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LE NOIREAU- Prologue

There was chaos in Scotland Bay Village. Everywhere, everyone was busy; packing, unpacking, leaving burnt bare lands for the Americans.

Away from the noises and confusion the aquamarine Caribbean waves played a soft calypso rhythm, strumming, rippling, kissing bare toes, feet and ankles dug deep into the cold, clammy sand.

The air was laden, ready, thick with the rancid scent of seaweed, salt and smoke carried in the spray; pushed by angry, crashing, foaming waves against a stony coastline up and around the Bay’s end.

She was misted; creating an eerie appearance as she sat back hunched on a fallen tree trunk embedded in the sand; knees tucked under the wide folds of her skirt. Damp grainy sand and the sea waters rushed up; bubbling in between her fingers and feet. Gently she rested her chin on her knees and looked out at the fading horizon, watching the day in its brilliance and splendor of death at sunset. The fiery gold of the sun’s rays; fingering, shimmering on the aquamarine canopy of the sea, dazzling blinding and ever so slowly, churning to taunting, tangerine orange and saffron reds; cascading into purple, violets and royal blue of evening time with ballet like precision. And later as stars peeping first play hide and seek with the naked eye, streaks of charcoal gray strut into midnight black, shadowing the earth into illusions of peace-fullness, as twinkling jewels finally sparkle in the phosphorescent gleam of a splendid Caribbean moonlight.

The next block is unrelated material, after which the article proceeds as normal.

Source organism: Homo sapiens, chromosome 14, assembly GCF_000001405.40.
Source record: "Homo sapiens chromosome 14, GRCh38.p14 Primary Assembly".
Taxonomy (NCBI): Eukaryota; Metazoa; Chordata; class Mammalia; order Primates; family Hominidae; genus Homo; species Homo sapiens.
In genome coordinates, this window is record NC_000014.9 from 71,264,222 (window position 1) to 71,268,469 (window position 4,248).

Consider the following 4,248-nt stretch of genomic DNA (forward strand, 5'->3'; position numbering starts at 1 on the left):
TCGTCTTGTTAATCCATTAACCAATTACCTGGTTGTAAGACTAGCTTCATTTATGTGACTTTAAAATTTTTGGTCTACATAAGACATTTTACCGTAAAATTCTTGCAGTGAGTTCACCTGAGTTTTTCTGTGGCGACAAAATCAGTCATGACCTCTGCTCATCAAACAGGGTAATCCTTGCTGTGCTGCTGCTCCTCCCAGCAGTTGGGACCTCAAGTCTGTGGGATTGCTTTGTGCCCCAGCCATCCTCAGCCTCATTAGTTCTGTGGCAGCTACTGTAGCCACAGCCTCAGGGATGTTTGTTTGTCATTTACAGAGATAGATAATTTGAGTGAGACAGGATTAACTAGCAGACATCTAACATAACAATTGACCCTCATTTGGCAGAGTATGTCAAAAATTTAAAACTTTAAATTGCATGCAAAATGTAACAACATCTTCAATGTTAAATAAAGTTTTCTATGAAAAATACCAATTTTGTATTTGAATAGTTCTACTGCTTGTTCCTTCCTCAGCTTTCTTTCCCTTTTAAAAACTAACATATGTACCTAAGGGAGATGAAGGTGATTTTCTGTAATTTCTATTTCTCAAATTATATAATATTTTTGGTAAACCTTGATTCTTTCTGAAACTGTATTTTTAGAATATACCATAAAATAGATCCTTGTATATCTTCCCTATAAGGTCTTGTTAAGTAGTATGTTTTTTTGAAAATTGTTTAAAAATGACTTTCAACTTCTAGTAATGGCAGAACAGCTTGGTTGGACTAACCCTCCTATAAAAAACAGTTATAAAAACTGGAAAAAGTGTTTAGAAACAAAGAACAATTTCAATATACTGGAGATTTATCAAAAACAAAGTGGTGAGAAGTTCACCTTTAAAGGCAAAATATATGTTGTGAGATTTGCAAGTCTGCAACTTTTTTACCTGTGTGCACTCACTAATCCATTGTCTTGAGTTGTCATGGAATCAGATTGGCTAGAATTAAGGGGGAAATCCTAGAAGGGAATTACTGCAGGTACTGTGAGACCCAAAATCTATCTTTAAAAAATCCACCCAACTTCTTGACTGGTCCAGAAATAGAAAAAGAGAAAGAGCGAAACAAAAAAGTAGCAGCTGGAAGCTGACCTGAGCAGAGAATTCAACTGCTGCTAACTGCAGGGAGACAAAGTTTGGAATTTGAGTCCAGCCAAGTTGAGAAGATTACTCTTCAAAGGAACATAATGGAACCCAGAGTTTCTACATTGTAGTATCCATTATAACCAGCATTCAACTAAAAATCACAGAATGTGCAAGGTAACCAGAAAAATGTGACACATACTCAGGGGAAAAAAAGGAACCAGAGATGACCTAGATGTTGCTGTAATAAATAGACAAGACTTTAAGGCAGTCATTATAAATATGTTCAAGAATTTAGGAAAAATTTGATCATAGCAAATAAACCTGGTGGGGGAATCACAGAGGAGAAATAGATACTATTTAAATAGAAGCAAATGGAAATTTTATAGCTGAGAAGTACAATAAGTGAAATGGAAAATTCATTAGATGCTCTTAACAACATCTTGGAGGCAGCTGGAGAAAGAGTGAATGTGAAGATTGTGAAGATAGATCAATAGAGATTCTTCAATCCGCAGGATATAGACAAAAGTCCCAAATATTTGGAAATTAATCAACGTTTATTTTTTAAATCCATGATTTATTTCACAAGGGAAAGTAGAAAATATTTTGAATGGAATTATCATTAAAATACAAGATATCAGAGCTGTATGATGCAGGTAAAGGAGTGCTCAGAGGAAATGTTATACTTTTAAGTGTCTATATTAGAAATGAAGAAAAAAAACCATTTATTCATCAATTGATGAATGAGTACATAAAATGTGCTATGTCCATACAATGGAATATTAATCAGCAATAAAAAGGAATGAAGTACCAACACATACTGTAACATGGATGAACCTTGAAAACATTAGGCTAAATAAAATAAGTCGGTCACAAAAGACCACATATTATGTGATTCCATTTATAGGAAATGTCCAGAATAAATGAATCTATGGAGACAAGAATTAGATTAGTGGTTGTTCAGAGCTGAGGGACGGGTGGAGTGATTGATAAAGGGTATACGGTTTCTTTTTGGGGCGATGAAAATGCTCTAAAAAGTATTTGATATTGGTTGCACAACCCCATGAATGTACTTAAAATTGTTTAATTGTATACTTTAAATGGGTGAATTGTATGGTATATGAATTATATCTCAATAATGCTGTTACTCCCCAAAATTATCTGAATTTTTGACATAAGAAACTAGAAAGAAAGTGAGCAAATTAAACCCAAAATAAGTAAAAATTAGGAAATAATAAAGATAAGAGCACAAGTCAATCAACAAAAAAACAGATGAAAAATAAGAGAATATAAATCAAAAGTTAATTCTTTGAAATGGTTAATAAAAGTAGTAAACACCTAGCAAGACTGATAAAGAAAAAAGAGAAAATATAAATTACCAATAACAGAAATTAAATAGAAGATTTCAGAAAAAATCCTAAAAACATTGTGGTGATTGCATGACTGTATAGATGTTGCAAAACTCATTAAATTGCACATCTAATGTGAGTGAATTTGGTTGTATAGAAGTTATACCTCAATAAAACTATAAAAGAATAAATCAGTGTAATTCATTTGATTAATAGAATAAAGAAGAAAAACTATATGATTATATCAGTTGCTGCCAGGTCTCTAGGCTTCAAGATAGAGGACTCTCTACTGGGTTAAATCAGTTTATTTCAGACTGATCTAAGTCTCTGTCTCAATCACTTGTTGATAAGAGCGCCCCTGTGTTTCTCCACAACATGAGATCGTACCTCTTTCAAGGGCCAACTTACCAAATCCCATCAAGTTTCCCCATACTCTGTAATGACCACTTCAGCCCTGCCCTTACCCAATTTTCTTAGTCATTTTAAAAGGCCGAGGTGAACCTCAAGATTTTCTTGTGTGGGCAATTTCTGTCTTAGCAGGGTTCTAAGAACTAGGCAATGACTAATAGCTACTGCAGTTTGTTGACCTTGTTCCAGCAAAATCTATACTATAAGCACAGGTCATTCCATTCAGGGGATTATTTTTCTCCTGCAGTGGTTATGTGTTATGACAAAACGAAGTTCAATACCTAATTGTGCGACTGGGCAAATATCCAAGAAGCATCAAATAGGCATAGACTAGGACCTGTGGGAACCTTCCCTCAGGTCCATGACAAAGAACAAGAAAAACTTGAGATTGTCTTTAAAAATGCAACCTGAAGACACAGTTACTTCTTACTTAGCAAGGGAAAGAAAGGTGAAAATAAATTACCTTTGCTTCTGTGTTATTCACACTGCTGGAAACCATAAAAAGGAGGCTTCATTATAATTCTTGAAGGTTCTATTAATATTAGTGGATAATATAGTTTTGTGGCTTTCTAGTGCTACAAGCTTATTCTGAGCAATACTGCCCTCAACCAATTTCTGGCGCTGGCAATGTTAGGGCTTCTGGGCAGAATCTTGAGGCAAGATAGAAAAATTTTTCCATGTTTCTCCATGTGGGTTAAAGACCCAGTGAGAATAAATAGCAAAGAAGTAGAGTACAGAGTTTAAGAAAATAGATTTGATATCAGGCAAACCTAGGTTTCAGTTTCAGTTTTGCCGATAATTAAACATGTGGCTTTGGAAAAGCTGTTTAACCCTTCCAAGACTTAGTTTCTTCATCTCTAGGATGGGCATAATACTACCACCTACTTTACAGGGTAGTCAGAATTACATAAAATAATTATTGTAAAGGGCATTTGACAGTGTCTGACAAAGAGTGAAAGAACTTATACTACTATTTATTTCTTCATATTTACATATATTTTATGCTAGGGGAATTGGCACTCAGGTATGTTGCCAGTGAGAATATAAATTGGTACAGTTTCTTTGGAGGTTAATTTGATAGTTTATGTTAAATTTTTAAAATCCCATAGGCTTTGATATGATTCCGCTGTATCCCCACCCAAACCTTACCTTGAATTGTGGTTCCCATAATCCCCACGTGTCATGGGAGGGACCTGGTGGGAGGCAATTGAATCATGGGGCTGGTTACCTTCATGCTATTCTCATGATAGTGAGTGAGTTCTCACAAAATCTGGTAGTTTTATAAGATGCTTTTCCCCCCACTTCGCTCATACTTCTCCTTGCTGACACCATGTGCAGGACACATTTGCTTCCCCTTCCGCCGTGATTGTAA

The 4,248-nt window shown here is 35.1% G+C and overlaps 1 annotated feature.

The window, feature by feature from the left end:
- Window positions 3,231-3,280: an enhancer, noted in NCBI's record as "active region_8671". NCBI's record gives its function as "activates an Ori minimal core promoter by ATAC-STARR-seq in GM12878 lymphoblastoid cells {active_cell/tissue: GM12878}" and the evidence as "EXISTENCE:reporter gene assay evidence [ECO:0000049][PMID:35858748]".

The gulf steamer disregarding war time surveillance orders; tugged by, alerting Astral Le Noireau to the lateness of the hour. She sighed lifted tiny hands from the sand and stared as the grains quietly trickled back into their places on the seemingly un-rumpled shore. The signal light of the streamer as it passed by and answering flashed from the lighthouse, momentarily blinded her as she turned huge tear filled almond shaped golden eyes up and then out, taking in the silver-ness of the long familiar Scotland Bay coastline, now bathed in the beauty of a full Caribbean moonlight. The gentle breeze blew her blue black hair into her eyes and face, as one hand rose gracefully to whip the unruly strands back into place. Silently a figure standing in the shadows of a coconut palm tree observed her.

Astral stood crying silently, watching the village she so love fade into the night shadows as the steamer padded laboriously out into the first Boca. Every inch further way from Scotland Bay felt like a fist clenching around her lung, stifling her, killing her. She stood rooted until Chateau le Noireau was no longer visible as they rounded the bend at Delgada Point. Until tears of frustration overwhelmed her and she crumbled to the seat on the almost empty steamer. Astral Le Noireau and her precious possession were some of the last things to evacuate from her village.

The Marines had put her on the ferry.

(c) 2006 Cecly Ann Mitchell